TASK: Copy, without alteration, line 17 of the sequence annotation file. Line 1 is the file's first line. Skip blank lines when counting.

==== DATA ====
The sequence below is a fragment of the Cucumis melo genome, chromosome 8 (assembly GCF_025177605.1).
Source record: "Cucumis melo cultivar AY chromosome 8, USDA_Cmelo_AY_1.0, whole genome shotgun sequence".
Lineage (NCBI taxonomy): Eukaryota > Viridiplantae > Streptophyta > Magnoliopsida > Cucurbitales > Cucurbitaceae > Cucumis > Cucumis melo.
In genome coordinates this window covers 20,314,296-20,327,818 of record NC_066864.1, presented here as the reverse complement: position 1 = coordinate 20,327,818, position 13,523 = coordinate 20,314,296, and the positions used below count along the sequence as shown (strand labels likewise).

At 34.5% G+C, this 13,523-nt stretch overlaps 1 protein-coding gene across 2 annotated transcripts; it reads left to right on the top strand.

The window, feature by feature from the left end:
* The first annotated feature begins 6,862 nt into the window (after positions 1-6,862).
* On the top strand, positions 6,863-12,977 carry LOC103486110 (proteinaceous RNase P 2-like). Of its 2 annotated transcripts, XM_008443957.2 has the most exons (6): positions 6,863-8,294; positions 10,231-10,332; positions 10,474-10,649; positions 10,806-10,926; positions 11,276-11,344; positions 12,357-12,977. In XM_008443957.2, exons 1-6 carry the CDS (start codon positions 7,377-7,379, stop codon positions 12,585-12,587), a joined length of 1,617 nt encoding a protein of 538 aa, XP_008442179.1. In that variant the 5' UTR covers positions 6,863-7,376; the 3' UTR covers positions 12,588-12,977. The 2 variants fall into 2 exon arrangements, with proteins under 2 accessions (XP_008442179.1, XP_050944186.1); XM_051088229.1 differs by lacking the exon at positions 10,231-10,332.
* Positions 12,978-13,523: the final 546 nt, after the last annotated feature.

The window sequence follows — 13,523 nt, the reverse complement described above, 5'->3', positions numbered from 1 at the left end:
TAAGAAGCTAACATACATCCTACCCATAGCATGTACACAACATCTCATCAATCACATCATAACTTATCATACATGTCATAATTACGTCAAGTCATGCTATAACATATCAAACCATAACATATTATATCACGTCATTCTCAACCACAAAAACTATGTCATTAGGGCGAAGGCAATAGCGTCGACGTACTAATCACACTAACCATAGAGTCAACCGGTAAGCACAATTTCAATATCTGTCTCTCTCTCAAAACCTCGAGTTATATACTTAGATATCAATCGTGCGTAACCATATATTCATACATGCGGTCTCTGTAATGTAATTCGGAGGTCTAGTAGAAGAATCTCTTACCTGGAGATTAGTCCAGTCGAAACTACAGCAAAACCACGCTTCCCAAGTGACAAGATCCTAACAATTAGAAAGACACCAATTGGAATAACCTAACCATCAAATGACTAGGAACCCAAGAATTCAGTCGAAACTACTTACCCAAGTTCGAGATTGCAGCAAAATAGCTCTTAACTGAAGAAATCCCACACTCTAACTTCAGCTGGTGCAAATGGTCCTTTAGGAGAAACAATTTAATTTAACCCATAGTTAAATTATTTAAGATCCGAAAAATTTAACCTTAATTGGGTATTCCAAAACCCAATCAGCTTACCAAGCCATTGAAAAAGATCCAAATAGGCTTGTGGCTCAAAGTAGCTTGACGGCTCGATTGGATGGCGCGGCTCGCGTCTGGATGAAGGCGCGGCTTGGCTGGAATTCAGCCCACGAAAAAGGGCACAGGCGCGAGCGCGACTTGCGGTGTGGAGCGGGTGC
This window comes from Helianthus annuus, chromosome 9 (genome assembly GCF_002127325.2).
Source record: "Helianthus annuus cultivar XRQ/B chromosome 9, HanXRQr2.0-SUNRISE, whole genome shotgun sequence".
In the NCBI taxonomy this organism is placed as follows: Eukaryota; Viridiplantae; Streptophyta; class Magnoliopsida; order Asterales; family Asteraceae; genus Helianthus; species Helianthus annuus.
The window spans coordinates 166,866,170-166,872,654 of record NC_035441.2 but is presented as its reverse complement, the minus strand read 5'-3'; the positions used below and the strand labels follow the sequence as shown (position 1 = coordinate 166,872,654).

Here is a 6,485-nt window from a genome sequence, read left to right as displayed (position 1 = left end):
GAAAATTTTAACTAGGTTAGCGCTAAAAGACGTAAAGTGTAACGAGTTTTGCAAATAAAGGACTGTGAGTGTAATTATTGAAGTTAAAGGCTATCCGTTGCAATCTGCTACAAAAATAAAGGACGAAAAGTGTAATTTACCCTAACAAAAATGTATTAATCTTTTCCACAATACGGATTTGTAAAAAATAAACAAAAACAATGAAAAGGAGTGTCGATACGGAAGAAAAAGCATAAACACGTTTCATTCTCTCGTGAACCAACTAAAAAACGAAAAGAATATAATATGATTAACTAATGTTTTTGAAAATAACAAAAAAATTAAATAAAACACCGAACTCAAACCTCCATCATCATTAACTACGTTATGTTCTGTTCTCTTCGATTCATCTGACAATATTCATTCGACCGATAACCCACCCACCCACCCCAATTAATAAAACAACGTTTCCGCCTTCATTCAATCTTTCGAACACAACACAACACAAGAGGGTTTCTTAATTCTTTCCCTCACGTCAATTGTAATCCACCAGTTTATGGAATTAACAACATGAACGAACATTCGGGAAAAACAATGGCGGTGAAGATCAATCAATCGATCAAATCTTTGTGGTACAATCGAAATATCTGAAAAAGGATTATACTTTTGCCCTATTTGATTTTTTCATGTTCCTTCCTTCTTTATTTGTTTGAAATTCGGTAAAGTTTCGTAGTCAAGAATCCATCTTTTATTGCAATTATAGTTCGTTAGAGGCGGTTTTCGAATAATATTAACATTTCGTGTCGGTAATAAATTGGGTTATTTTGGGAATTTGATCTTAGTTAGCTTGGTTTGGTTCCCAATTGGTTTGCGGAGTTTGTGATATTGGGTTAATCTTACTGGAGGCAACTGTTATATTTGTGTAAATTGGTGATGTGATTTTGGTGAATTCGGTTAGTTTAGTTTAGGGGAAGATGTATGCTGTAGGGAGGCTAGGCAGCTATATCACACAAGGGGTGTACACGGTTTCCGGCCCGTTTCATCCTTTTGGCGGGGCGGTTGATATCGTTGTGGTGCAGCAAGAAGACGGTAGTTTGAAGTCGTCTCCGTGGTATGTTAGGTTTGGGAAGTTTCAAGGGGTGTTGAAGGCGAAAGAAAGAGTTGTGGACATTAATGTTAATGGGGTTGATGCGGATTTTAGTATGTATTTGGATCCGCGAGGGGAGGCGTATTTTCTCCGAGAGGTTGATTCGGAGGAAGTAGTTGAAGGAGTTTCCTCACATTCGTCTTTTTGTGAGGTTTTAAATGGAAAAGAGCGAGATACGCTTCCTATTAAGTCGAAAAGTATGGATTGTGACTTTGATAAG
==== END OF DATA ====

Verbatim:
GAAAATTTTAACTAGGTTAGCGCTAAAAGACGTAAAGTGTAACGAGTTTTGCAAATAAAGGACTGTGAGTGTAATTATTGAAGTTAAAGGCTATCCGTTGCAATCTGCTACAAAAATAAAGGACGAAAAGTGTAATTTACCCTAACAAAAATGTATTAATCTTTTCCACAATACGGATTTGTAAAAAATAAACAAAAACAATGAAAAGGAGTGTCGATACGGAAGAAAAAGCATAAACACGTTTCATTCTCTCGTGAACCAACTAAAAAACGAAAAGAATATAATATGATTAACTAATGTTTTTGAAAATAACAAAAAAATTAAATAAAACACCGAACTCAAACCTCCATCATCATTAACTACGTTATGTTCTGTTCTCTTCGATTCATCTGACAATATTCATTCGACCGATAACCCACCCACCCACCCCAATTAATAAAACAACGTTTCCGCCTTCATTCAATCTTTCGAACACAACACAACACAAGAGGGTTTCTTAATTCTTTCCCTCACGTCAATTGTAATCCACCAGTTTATGGAATTAACAACATGAACGAACATTCGGGAAAAACAATGGCGGTGAAGATCAATCAATCGATCAAATCTTTGTGGTACAATCGAAATATCTGAAAAAGGATTATACTTTTGCCCTATTTGATTTTTTCATGTTCCTTCCTTCTTTATTTGTTTGAAATTCGGTAAAGTTTCGTAGTCAAGAATCCATCTTTTATTGCAATTATAGTTCGTTAGAGGCGGTTTTCGAATAATATTAACATTTCGTGTCGGTAATAAATTGGGTTATTTTGGGAATTTGATCTTAGTTAGCTTGGTTTGGTTCCCAATTGGTTTGCGGAGTTTGTGATATTGGGTTAATCTTACTGGAGGCAACTGTTATATTTGTGTAAATTGGTGATGTGATTTTGGTGAATTCGGTTAGTTTAGTTTAGGGGAAGATGTATGCTGTAGGGAGGCTAGGCAGCTATATCACACAAGGGGTGTACACGGTTTCCGGCCCGTTTCATCCTTTTGGCGGGGCGGTTGATATCGTTGTGGTGCAGCAAGAAGACGGTAGTTTGAAGTCGTCTCCGTGGTATGTTAGGTTTGGGAAGTTTCAAGGGGTGTTGAAGGCGAAAGAAAGAGTTGTGGACATTAATGTTAATGGGGTTGATGCGGATTTTAGTATGTATTTGGATCCGCGAGGGGAGGCGTATTTTCTCCGAGAGGTTGATTCGGAGGAAGTAGTTGAAGGAGTTTCCTCACATTCGTCTTTTTGTGAGGTTTTAAATGGAAAAGAGCGAGATACGCTTCCTATTAAGTCGAAAAGTATGGATTGTGACTTTGATAAG